Photography is science masquerading as magic — or is it the other way around? Anyone using a cellphone camera is likely to hold with science. Anyone who’s seen an image emerge in a darkroom surely votes for magic. Among the many virtues of “The Doors of Perception: Vision and Innovation in Alternative Processes” (terseness of title isn’t among them) is how the show is equally forthright in implicitly raising the question — and then declining to answer it.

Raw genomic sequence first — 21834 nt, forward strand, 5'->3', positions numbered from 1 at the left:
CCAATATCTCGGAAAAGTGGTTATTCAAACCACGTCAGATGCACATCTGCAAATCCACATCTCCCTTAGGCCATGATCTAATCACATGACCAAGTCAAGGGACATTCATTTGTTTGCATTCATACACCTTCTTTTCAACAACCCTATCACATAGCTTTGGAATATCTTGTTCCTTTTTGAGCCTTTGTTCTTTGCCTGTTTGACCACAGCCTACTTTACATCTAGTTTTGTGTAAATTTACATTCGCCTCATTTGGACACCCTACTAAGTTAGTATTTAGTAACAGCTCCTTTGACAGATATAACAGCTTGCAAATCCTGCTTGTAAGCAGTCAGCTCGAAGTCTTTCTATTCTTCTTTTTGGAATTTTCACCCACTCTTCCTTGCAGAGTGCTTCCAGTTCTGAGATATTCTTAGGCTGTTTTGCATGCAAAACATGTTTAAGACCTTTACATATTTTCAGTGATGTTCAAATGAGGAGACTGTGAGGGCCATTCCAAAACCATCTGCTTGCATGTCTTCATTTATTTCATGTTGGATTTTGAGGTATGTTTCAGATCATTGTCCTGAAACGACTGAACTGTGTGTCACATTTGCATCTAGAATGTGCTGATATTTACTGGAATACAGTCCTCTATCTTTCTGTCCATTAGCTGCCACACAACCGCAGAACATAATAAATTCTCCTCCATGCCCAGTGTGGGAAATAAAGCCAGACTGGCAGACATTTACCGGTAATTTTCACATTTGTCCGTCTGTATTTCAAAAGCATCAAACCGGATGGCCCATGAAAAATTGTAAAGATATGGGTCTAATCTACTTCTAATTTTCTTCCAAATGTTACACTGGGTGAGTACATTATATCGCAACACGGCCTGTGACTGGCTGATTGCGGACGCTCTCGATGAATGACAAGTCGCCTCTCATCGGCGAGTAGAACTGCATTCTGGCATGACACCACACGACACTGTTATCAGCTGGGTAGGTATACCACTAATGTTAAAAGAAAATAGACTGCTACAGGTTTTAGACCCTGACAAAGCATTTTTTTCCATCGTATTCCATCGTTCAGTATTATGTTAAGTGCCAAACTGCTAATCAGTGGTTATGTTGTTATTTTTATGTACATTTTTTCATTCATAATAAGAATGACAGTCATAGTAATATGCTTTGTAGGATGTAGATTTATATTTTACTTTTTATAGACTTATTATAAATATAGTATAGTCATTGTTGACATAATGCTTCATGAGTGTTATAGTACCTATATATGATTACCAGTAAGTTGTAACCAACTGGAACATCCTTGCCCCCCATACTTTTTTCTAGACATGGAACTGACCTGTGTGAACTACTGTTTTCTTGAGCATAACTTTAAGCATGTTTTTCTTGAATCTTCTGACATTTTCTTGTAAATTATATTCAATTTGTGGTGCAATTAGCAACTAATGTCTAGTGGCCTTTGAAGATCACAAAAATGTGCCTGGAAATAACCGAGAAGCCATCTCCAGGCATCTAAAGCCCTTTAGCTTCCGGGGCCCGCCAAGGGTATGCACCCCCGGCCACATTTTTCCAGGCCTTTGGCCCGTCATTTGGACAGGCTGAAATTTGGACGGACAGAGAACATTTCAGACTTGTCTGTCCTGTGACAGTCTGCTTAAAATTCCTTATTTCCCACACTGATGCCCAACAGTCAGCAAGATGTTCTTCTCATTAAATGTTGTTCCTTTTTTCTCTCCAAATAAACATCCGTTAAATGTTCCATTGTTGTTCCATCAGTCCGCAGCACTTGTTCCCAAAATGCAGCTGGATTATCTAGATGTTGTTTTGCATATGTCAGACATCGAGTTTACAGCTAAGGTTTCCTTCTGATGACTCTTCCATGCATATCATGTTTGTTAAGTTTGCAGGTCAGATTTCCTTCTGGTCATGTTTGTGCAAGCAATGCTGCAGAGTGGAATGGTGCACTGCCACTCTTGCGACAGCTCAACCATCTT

The exhibition, curated by Francine Weiss, runs at the Photographic Resource Center at Boston University through March 23. It consists of work from seven photographers. All of them use unusual photographic formats — or, and this is an important distinction, formats that now seem unusual. Daguerreotypes and tintypes and platinum and palladium prints were once far more common, or even the norm. That’s why “alternative” figures in the subtitle. But the fact that these processes are unusual now makes the images made with them seem unusual, too, sometimes to the point of seeming, again per the subtitle, visionary and/or innovative.